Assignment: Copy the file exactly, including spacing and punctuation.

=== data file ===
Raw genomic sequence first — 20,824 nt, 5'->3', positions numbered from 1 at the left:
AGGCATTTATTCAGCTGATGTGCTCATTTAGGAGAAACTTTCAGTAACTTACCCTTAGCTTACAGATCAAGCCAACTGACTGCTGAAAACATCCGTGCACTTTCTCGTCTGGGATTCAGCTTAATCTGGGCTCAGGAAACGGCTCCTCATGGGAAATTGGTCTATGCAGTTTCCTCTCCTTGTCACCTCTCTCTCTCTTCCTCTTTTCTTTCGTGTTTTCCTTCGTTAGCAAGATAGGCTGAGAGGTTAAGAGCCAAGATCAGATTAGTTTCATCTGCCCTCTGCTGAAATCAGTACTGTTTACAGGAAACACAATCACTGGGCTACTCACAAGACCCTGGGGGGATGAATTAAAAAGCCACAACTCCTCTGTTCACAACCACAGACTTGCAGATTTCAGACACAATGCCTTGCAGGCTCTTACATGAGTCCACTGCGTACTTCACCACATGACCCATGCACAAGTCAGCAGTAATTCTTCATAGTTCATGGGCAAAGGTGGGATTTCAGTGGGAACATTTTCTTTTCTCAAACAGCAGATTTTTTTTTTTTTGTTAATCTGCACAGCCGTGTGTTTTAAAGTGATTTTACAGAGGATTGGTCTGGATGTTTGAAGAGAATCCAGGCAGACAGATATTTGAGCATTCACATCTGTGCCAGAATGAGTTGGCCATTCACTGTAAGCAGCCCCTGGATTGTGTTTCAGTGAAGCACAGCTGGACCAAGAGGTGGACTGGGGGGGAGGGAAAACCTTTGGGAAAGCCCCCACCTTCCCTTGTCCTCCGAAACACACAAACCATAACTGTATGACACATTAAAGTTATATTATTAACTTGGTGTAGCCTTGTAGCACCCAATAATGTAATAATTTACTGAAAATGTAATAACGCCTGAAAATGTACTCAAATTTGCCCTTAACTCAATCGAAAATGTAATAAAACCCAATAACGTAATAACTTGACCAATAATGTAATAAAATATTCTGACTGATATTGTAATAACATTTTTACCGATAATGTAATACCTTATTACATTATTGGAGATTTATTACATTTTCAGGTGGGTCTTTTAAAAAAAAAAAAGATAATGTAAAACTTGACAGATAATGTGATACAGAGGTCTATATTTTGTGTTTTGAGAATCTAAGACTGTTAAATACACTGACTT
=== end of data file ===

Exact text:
Raw genomic sequence first — 20,824 nt, 5'->3', positions numbered from 1 at the left:
AGGCATTTATTCAGCTGATGTGCTCATTTAGGAGAAACTTTCAGTAACTTACCCTTAGCTTACAGATCAAGCCAACTGACTGCTGAAAACATCCGTGCACTTTCTCGTCTGGGATTCAGCTTAATCTGGGCTCAGGAAACGGCTCCTCATGGGAAATTGGTCTATGCAGTTTCCTCTCCTTGTCACCTCTCTCTCTCTTCCTCTTTTCTTTCGTGTTTTCCTTCGTTAGCAAGATAGGCTGAGAGGTTAAGAGCCAAGATCAGATTAGTTTCATCTGCCCTCTGCTGAAATCAGTACTGTTTACAGGAAACACAATCACTGGGCTACTCACAAGACCCTGGGGGGATGAATTAAAAAGCCACAACTCCTCTGTTCACAACCACAGACTTGCAGATTTCAGACACAATGCCTTGCAGGCTCTTACATGAGTCCACTGCGTACTTCACCACATGACCCATGCACAAGTCAGCAGTAATTCTTCATAGTTCATGGGCAAAGGTGGGATTTCAGTGGGAACATTTTCTTTTCTCAAACAGCAGATTTTTTTTTTTTTGTTAATCTGCACAGCCGTGTGTTTTAAAGTGATTTTACAGAGGATTGGTCTGGATGTTTGAAGAGAATCCAGGCAGACAGATATTTGAGCATTCACATCTGTGCCAGAATGAGTTGGCCATTCACTGTAAGCAGCCCCTGGATTGTGTTTCAGTGAAGCACAGCTGGACCAAGAGGTGGACTGGGGGGGAGGGAAAACCTTTGGGAAAGCCCCCACCTTCCCTTGTCCTCCGAAACACACAAACCATAACTGTATGACACATTAAAGTTATATTATTAACTTGGTGTAGCCTTGTAGCACCCAATAATGTAATAATTTACTGAAAATGTAATAACGCCTGAAAATGTACTCAAATTTGCCCTTAACTCAATCGAAAATGTAATAAAACCCAATAACGTAATAACTTGACCAATAATGTAATAAAATATTCTGACTGATATTGTAATAACATTTTTACCGATAATGTAATACCTTATTACATTATTGGAGATTTATTACATTTTCAGGTGGGTCTTTTAAAAAAAAAAAAGATAATGTAAAACTTGACAGATAATGTGATACAGAGGTCTATATTTTGTGTTTTGAGAATCTAAGACTGTTAAATACACTGACTT